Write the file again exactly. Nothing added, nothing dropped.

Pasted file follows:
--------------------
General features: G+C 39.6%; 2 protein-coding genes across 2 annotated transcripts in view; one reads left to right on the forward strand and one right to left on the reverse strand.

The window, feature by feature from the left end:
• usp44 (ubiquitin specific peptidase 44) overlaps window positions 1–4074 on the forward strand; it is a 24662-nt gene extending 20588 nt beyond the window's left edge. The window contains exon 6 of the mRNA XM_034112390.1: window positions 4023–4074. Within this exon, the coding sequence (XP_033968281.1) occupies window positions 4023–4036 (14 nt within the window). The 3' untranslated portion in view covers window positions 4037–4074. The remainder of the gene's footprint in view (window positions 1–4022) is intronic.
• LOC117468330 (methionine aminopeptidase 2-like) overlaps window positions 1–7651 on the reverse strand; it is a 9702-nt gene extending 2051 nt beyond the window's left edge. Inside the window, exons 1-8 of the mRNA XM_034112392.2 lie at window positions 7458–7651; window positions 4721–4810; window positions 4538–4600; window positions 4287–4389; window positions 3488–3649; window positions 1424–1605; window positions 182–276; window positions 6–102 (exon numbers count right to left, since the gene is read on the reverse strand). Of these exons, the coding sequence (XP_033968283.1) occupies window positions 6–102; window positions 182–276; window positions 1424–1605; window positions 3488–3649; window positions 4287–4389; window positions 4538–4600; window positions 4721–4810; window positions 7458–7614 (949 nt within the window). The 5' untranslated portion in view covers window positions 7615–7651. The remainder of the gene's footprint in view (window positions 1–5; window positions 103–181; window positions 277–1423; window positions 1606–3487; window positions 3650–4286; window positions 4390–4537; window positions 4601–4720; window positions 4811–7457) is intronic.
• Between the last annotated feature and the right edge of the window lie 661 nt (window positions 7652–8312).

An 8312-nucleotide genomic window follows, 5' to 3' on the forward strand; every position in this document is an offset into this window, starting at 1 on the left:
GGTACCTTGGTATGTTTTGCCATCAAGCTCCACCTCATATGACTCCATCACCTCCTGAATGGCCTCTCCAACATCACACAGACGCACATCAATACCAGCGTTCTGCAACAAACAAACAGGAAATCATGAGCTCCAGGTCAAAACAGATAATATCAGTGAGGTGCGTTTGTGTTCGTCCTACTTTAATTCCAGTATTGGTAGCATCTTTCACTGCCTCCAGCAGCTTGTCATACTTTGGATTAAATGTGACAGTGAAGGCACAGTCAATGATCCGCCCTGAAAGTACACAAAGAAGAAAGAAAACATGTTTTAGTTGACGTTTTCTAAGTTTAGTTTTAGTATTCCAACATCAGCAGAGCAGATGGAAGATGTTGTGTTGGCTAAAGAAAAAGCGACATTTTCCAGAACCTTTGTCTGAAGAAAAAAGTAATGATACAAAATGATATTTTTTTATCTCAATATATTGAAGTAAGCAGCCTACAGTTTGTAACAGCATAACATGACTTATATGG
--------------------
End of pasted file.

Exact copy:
General features: G+C 39.6%; 2 protein-coding genes across 2 annotated transcripts in view; one reads left to right on the forward strand and one right to left on the reverse strand.

The window, feature by feature from the left end:
• usp44 (ubiquitin specific peptidase 44) overlaps window positions 1–4074 on the forward strand; it is a 24662-nt gene extending 20588 nt beyond the window's left edge. The window contains exon 6 of the mRNA XM_034112390.1: window positions 4023–4074. Within this exon, the coding sequence (XP_033968281.1) occupies window positions 4023–4036 (14 nt within the window). The 3' untranslated portion in view covers window positions 4037–4074. The remainder of the gene's footprint in view (window positions 1–4022) is intronic.
• LOC117468330 (methionine aminopeptidase 2-like) overlaps window positions 1–7651 on the reverse strand; it is a 9702-nt gene extending 2051 nt beyond the window's left edge. Inside the window, exons 1-8 of the mRNA XM_034112392.2 lie at window positions 7458–7651; window positions 4721–4810; window positions 4538–4600; window positions 4287–4389; window positions 3488–3649; window positions 1424–1605; window positions 182–276; window positions 6–102 (exon numbers count right to left, since the gene is read on the reverse strand). Of these exons, the coding sequence (XP_033968283.1) occupies window positions 6–102; window positions 182–276; window positions 1424–1605; window positions 3488–3649; window positions 4287–4389; window positions 4538–4600; window positions 4721–4810; window positions 7458–7614 (949 nt within the window). The 5' untranslated portion in view covers window positions 7615–7651. The remainder of the gene's footprint in view (window positions 1–5; window positions 103–181; window positions 277–1423; window positions 1606–3487; window positions 3650–4286; window positions 4390–4537; window positions 4601–4720; window positions 4811–7457) is intronic.
• Between the last annotated feature and the right edge of the window lie 661 nt (window positions 7652–8312).

An 8312-nucleotide genomic window follows, 5' to 3' on the forward strand; every position in this document is an offset into this window, starting at 1 on the left:
GGTACCTTGGTATGTTTTGCCATCAAGCTCCACCTCATATGACTCCATCACCTCCTGAATGGCCTCTCCAACATCACACAGACGCACATCAATACCAGCGTTCTGCAACAAACAAACAGGAAATCATGAGCTCCAGGTCAAAACAGATAATATCAGTGAGGTGCGTTTGTGTTCGTCCTACTTTAATTCCAGTATTGGTAGCATCTTTCACTGCCTCCAGCAGCTTGTCATACTTTGGATTAAATGTGACAGTGAAGGCACAGTCAATGATCCGCCCTGAAAGTACACAAAGAAGAAAGAAAACATGTTTTAGTTGACGTTTTCTAAGTTTAGTTTTAGTATTCCAACATCAGCAGAGCAGATGGAAGATGTTGTGTTGGCTAAAGAAAAAGCGACATTTTCCAGAACCTTTGTCTGAAGAAAAAAGTAATGATACAAAATGATATTTTTTTATCTCAATATATTGAAGTAAGCAGCCTACAGTTTGTAACAGCATAACATGACTTATATGG